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Gov. Ron DeSantis


Governor to Inspector General: Investigate the unemployment system

Nikki Fried also called for an IG inquest, but she blames the Governor for its failings.

Gov. Ron DeSantis has foreshadowed an investigation of the state’s faltering unemployment website for a week. Now it’s moving forward.

DeSantis, speaking to reporters in Tallahassee Monday, said he authorized Inspector General Melinda Miguel to commence an investigation into the CONNECT site.

The Governor said getting answers about the site’s myriad failures was “very important for people.”

“A lot of money went into this site,” and “people want an accounting,” DeSantis said.

DeSantis noted “programming issues from day one” with the site, before going into detail on the work done on the site during his administration.

Hours before the Governor announced his call for an IG investigation, a Cabinet official made the same call, and blamed DeSantis for “potential mismanagement of the CONNECT unemployment system.”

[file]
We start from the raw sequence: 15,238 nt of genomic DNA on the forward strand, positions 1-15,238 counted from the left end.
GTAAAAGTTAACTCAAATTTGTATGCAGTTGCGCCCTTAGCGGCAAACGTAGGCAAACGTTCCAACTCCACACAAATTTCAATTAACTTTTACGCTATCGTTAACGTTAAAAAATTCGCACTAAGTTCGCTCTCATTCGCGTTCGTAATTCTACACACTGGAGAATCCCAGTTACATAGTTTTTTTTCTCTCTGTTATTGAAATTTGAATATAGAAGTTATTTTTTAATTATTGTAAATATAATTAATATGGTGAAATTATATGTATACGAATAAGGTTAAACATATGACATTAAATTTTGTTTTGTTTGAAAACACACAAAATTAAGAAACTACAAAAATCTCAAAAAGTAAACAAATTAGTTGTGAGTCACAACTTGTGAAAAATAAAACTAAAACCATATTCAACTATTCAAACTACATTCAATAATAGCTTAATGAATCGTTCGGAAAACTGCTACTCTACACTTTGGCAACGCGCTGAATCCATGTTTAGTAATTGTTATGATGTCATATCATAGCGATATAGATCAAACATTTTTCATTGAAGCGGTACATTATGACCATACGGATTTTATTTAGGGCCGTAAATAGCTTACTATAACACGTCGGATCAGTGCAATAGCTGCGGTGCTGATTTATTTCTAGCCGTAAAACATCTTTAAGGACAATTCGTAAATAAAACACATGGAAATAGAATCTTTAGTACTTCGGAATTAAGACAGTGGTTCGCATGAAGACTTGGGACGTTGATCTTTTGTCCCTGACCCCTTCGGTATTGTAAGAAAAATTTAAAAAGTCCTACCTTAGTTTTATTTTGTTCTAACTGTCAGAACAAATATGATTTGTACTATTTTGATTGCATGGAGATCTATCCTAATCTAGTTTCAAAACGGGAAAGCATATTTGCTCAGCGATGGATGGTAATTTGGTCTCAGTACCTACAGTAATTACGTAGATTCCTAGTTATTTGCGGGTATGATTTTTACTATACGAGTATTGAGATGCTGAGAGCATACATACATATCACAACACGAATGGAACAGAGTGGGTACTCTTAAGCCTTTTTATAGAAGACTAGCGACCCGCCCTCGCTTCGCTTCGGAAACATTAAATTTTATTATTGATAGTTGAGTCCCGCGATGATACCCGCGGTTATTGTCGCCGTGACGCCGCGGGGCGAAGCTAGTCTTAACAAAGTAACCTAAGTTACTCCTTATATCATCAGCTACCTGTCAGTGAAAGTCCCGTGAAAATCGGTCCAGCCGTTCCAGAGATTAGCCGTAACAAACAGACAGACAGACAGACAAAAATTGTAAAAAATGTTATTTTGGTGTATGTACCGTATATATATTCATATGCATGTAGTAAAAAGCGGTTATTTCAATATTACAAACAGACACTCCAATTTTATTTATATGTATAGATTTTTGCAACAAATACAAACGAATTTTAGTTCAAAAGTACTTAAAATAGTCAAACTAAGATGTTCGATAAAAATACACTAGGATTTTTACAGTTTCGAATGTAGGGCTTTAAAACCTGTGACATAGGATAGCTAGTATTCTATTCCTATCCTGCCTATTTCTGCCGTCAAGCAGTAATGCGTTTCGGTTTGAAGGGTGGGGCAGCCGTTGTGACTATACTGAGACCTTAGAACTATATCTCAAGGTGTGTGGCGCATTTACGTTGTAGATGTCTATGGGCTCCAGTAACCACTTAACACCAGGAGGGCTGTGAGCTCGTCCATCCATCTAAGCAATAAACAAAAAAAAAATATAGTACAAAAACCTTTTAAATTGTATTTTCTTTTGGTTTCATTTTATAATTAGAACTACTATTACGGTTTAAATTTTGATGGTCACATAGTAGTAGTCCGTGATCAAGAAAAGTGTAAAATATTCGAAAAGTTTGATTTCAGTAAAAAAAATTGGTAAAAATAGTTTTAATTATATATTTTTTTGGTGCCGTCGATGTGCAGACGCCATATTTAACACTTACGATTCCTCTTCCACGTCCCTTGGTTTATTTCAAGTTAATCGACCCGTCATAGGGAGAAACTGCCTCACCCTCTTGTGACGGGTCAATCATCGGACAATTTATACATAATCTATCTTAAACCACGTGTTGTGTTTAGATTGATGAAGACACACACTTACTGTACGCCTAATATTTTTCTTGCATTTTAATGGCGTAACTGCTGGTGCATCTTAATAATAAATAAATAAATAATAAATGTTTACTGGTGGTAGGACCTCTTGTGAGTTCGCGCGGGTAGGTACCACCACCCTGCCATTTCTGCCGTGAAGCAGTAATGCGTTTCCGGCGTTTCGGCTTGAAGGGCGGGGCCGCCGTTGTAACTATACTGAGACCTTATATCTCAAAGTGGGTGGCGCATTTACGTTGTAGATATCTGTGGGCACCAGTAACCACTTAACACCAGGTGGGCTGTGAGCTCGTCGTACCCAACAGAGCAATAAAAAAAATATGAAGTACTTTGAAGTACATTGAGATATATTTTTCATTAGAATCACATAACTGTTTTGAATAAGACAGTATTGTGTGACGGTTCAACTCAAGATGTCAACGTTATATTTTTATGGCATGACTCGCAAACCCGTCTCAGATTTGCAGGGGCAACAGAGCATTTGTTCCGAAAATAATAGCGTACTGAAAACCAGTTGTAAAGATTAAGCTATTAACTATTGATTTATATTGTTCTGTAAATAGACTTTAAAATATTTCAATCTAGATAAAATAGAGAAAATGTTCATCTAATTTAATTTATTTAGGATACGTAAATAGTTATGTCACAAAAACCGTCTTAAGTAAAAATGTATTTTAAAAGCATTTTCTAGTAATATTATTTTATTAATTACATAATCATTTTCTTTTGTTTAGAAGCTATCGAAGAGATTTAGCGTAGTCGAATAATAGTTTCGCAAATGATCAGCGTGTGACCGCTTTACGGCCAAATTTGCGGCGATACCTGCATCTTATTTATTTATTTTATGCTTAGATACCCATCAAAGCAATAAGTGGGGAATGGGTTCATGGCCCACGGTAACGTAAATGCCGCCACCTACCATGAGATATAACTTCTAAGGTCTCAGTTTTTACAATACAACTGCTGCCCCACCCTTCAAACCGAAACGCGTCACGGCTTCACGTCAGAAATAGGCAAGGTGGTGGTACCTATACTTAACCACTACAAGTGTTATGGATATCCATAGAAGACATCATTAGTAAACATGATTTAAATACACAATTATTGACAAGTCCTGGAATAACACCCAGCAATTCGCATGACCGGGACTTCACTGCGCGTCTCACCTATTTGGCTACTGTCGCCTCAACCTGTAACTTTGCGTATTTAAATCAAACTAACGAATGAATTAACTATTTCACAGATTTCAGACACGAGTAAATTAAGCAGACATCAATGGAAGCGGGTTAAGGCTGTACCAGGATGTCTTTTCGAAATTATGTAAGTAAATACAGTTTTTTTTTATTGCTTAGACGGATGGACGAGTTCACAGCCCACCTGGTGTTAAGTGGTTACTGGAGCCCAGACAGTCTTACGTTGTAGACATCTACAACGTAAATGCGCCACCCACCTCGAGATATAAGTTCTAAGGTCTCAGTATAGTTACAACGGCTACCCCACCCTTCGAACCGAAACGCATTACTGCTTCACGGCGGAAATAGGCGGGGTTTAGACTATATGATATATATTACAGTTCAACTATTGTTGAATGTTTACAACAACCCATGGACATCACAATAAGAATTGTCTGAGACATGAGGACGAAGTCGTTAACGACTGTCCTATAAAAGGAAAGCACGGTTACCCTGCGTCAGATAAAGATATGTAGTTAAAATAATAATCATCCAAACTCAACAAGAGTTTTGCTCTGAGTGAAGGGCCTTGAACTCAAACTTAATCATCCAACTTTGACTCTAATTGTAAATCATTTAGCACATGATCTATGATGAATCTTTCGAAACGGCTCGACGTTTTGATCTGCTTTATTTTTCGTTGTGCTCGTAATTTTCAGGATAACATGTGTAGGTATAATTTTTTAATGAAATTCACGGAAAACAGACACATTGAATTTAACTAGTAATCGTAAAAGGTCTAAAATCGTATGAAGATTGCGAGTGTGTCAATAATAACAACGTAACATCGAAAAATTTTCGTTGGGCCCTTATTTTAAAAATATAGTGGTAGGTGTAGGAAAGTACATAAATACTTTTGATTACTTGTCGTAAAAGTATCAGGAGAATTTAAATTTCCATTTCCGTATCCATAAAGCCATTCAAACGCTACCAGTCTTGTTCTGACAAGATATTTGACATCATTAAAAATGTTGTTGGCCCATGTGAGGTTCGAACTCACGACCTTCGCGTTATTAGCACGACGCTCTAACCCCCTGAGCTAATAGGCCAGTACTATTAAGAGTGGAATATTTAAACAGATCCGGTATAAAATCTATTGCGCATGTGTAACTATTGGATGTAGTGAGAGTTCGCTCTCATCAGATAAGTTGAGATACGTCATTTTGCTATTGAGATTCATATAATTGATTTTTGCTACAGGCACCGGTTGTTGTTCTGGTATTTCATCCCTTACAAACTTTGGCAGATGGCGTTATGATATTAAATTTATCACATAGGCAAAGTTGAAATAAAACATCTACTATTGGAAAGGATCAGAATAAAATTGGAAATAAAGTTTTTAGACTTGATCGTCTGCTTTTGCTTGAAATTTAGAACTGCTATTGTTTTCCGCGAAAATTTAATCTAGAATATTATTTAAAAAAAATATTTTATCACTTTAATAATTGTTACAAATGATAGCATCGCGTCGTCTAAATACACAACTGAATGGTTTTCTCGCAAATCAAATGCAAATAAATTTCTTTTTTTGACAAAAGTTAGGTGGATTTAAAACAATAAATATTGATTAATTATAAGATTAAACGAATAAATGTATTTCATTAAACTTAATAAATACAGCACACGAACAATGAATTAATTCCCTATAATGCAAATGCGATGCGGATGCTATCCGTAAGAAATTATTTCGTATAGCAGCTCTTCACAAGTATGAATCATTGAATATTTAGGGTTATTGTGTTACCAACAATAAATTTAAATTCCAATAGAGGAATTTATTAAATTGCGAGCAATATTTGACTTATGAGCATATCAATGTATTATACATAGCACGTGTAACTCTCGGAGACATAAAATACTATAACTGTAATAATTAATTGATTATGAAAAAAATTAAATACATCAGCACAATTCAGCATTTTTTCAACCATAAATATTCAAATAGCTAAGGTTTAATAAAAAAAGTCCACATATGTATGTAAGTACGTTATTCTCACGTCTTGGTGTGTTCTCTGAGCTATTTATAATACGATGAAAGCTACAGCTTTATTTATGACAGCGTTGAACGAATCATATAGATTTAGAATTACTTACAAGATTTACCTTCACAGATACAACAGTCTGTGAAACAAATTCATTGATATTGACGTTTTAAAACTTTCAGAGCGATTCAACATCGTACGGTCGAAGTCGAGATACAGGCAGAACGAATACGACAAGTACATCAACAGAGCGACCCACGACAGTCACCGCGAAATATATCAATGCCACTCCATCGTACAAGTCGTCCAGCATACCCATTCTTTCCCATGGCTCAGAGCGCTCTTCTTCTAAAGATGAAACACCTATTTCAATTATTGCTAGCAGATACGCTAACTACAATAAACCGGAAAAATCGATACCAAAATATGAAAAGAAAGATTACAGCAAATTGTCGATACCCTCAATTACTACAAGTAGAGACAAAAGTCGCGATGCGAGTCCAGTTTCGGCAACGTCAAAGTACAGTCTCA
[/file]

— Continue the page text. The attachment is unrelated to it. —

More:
Nikki Fried, Florida’s Commissioner of Agriculture and Consumer Services, fired off a letter Monday, also to Miguel, demanding an investigation of the state’s failed unemployment insurance system.

Fried, who has feuded with DeSantis all year, suggested the Governor failed to act, and even now, isn’t doing enough.

“State auditors cited major, systematic problems with CONNECT in 2015, 2016, and 2019 reports. Governor DeSantis was briefed on these problems upon taking office. Since then, the COVID-19 pandemic has caused unprecedented requests for unemployment assistance, but has also exposed a failure to correct the problems,” Fried wrote.

Noting that DeSantis said CONNECT “was designed … basically to fail,” Fried said the Governor has not “acted with the urgency or transparency that the situation necessitates.”

DeSantis had already suggested some type of investigation into the failures of the system, which he and his administration have blamed on former Gov. Rick Scott.

“You go back four weeks and the system was in tatters, people couldn’t even get on. There’s going to be a whole investigation that’s going to need to be done on how the state of Florida could’ve paid $77 million for this thing however many years ago they did,” DeSantis said Friday in Jacksonville.

Written By

A.G. Gancarski has been a correspondent for since 2014. In 2018, he was a finalist for an Association of Alternative Newsweeklies "best political column." He can be reached at

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